Echolocation is used by both dolphins and porpoises to navigate and find food. Both are toothed whales, therefore carnivores, that hunt and consume a variety of prey, consisting predominantly of schooling fish like herring, mackerel, and squid.
Note the differences between Dolphins and Porpoises: 
Snouts: Dolphins have beak-like, pointed snouts. Porpoises have blunt, rounded snouts.
Fins: Dolphins have dorsal fins that are rounded and curved. Porpoises have triangular dorsal fins, similar to a shark.
Teeth: Dolphin teeth are cone-shaped. Porpoise teeth are flat and rectangular.
Communication: Dolphins use a wide range of whistles and clicks for communication with other dolphins. They also have a special “signature whistle” to identify themselves.  These whistling sounds are made through dolphin’s blowholes to communicate with one another underwater.  Porpoises use high-pitched clicks for communication and do not use whistles possibly because of structural differences in their blowholes. 

Dolphins and porpoises are present off the coast of Pismo Beach all year long.  Dolphins can be seen from the Pismo Beach Pier and the shore. Porpoises might be a bit more challenging to spot, however, keep an eye out for their “rooster tail” spray!

Northern Elephant Seals

Elephant SealNorthern Elephant Seals are named because the adult males have large snouts resembling an elephant's trunk that begins to develop at about three to five years of age and is fully developed by 7 to 9 years of age.

Adult males can reach over 13 feet long (4 meters) and weigh up to 4,500 pounds (2,041 kilograms). Females are notably smaller, reaching only to 10 feet in length (3 meters) and weighing up to 1,300 pounds (590 kilograms). After the Southern Elephant Seal, the Northern Elephant Seal is the second largest seal in the world. Elephant seals are true seals or phocids. They have ear holes and short front flippers, broad faces, and large eyes. They move on land by “galumphing” or flopping on their bellies. 

Not so long ago, Elephant seals were almost driven to extinction. Starting in the 1700s, when whales were becoming scarce from prolific whaling, whalers began hunting Elephant Seals until they were driven to near extinction for their oil-rich blubber.  By 1910, there were less than 100 elephant seals to be found on Guadalupe Island in Baja California which prompted the Mexican government in 1922 to take protective measures and granted these seals protected status. Following the Mexican government’s intervention, the United States followed suit and the remaining Elephant Seals found a safe haven among California’s coastal islands, including the Channel Islands, Año Nuevo Island, and the Farallon Islands off the coast of San Francisco. Today, in the North Pacific, from Baja California to the Aleutian Islands, Northern Elephant Seals thrive with an estimated number to be 150,000 seals, with 124,000 living in California waters, and rebounding to the approximate size they were before they were nearly hunted to extinction in 1910.  Their breeding grounds are offshore islands, such as the Channel Islands, Año Nuevo, Point Reyes, and Piedras Blancas in San Simeon.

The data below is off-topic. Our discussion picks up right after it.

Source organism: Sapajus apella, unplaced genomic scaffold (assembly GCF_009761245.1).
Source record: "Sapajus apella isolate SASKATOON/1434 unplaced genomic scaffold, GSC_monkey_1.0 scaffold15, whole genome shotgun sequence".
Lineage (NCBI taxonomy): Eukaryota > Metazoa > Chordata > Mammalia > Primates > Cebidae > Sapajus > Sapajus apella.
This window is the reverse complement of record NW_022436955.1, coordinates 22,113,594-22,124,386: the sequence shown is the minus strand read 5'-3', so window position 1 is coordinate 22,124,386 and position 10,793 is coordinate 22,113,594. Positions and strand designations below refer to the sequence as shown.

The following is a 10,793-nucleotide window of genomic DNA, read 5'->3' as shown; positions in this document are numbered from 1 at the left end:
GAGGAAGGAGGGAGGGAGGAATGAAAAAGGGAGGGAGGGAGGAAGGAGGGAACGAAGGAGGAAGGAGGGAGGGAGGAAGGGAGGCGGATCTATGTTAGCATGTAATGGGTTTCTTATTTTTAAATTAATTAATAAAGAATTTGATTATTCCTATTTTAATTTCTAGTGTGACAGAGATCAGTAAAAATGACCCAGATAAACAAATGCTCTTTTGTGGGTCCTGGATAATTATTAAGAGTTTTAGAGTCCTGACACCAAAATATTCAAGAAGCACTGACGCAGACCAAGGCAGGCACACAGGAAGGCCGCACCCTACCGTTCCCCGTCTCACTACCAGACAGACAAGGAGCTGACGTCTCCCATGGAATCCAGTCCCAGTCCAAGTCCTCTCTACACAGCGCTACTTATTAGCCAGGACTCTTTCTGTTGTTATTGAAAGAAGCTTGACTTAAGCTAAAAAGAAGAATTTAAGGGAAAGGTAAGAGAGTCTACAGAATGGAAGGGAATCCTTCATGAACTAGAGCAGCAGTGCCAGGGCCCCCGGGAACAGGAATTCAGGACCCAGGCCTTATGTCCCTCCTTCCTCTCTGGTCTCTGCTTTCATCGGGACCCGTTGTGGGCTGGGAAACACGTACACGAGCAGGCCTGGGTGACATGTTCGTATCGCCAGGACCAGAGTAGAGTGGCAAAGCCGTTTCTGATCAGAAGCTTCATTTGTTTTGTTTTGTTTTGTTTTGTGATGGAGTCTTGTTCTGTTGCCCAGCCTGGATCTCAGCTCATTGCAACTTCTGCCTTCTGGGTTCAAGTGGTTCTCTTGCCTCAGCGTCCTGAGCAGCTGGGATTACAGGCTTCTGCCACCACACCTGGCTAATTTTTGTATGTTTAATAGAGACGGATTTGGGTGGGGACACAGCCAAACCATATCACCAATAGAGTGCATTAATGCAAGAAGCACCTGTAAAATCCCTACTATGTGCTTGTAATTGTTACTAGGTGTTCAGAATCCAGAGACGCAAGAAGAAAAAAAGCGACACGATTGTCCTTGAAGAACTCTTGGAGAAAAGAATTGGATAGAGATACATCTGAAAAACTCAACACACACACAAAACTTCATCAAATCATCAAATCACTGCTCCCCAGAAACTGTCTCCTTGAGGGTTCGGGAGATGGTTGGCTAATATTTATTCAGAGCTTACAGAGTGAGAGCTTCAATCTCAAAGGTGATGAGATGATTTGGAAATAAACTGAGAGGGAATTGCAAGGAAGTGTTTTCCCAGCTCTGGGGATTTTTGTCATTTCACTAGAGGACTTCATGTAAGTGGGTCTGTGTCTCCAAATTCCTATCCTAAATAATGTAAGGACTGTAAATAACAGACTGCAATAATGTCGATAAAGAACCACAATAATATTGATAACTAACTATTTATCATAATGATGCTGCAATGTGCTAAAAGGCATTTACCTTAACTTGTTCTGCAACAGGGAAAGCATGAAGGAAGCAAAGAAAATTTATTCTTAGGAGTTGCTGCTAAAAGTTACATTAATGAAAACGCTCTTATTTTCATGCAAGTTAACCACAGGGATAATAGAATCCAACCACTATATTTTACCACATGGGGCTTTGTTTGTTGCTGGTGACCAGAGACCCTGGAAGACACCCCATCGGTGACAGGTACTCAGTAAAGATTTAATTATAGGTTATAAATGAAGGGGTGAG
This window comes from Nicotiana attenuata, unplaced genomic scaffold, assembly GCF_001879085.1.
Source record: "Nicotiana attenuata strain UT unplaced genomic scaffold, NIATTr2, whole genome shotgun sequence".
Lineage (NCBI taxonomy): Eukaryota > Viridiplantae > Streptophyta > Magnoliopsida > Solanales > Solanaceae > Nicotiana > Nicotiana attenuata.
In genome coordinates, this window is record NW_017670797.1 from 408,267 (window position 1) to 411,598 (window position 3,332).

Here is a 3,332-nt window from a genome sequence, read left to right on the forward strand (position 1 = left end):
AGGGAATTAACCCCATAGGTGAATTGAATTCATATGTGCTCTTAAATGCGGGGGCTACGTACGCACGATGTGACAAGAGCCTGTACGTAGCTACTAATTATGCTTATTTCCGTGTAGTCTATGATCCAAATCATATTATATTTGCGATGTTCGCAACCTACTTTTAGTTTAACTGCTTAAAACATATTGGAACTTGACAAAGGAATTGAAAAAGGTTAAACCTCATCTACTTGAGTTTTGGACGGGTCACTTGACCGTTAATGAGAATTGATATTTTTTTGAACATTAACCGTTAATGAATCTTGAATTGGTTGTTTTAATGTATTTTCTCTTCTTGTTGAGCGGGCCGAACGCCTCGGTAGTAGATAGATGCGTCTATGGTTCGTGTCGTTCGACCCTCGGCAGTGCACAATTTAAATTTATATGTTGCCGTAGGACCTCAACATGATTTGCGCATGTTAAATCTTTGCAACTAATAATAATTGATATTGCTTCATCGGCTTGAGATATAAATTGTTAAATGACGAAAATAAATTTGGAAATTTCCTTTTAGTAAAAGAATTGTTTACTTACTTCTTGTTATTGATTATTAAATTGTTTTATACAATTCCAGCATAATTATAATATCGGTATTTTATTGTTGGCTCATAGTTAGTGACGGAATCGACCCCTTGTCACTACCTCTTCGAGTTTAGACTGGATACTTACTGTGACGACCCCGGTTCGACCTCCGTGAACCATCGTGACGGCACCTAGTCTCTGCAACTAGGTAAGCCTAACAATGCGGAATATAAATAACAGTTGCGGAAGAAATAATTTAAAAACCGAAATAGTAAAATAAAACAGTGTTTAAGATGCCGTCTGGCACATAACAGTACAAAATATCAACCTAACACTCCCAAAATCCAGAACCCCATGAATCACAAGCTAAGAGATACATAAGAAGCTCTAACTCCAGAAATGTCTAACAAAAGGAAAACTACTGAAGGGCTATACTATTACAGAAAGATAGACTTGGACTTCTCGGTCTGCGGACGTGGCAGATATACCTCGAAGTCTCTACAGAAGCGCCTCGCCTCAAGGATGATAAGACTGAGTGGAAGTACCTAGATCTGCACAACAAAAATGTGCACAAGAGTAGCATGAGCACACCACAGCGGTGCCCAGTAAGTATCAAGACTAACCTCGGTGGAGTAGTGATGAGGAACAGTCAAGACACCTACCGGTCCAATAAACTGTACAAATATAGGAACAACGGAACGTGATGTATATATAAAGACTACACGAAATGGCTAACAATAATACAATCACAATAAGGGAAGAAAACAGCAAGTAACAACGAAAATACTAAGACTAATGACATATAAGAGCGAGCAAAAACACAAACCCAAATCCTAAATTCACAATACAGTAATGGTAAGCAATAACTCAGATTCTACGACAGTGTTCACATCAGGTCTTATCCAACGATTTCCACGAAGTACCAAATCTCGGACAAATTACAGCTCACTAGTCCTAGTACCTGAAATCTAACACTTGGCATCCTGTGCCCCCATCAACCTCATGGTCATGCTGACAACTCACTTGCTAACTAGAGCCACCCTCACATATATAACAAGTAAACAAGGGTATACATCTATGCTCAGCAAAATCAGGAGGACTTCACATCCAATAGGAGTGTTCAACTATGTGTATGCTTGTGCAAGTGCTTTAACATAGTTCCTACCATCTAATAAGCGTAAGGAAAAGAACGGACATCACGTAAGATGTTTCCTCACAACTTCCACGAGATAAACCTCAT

From Pismo Beach, you can take a picturesque drive north on California Highway 1 to the Piedra Blancas Elephant Seal Rookery in San Simeon to observe these magnificent creatures. San Simeon is also home to Hearst Castle, so maybe you will want to make a daytrip of it and visit both attractions! The rookery is a 58 minute drive and 51.2 miles from Pismo Beach.  

Pacific Harbor Seals 

Harbor SealIn both the Pacific and Atlantic oceans, Harbor Seals are found north of the equator.  In the Pacific, they are found from Alaska to Baja California, favoring nearshore coastal waters near rocky islands, sandy beaches, mudflats, bays and estuaries. These seals spend half of their lives in water and the other half on land. Typically, harbor seals dive 3 to 7 minutes in relatively shallow water, however, they are capable of diving as deep as 1,500 feet (457 meters), and holding their breath up to 40 minutes long.  Pacific harbor seals share two important characteristics with Northern Elephant Seals: they are crawling seals, as their small flippers help them to move on land by galumphing; and, they have ear holes like Elephant Seals, not ear flaps as do California Sea Lions. Their spotted coats come in a variety of colors from white or silver-gray to dark brown to black.  Harbor Seals grow to be 5 to 6 feet long (1 meter to 2 meters) and can weigh up to 300 pounds (136 kilograms) with male seals being slightly larger than females. At birth, harbor seal pups weigh only 20 to 24 pounds (9 kilograms to 11 kilograms), with premature pups retaining their fluffy, white lanugo coat, that is normally shed in utero before birth by pups born full-term. Newborn pups are able to swim at birth, however, they do enjoy riding on their mother’s backs.  Weaning from their mother begins early after four weeks of age. Harbor seals enjoy a diet of fish, octopus, and squid. Harbor seals have a curious nature and are seen watching humans walking on beaches, however, if they are disturbed, they will abandon their favorite sites and even their pups. 
It is estimated that there are 500,000 Harbor Seals worldwide, with about 34,000 living in the coastal waters of California.

At Pismo Beach, Harbor Seals can be seen from the Pismo Pier and the shore.  To get a closer look and see the seals resting and cavorting on docks, boats, and buoys, take a short drive to the San Luis Bay Harbor in Avila Beach.

California Sea Lions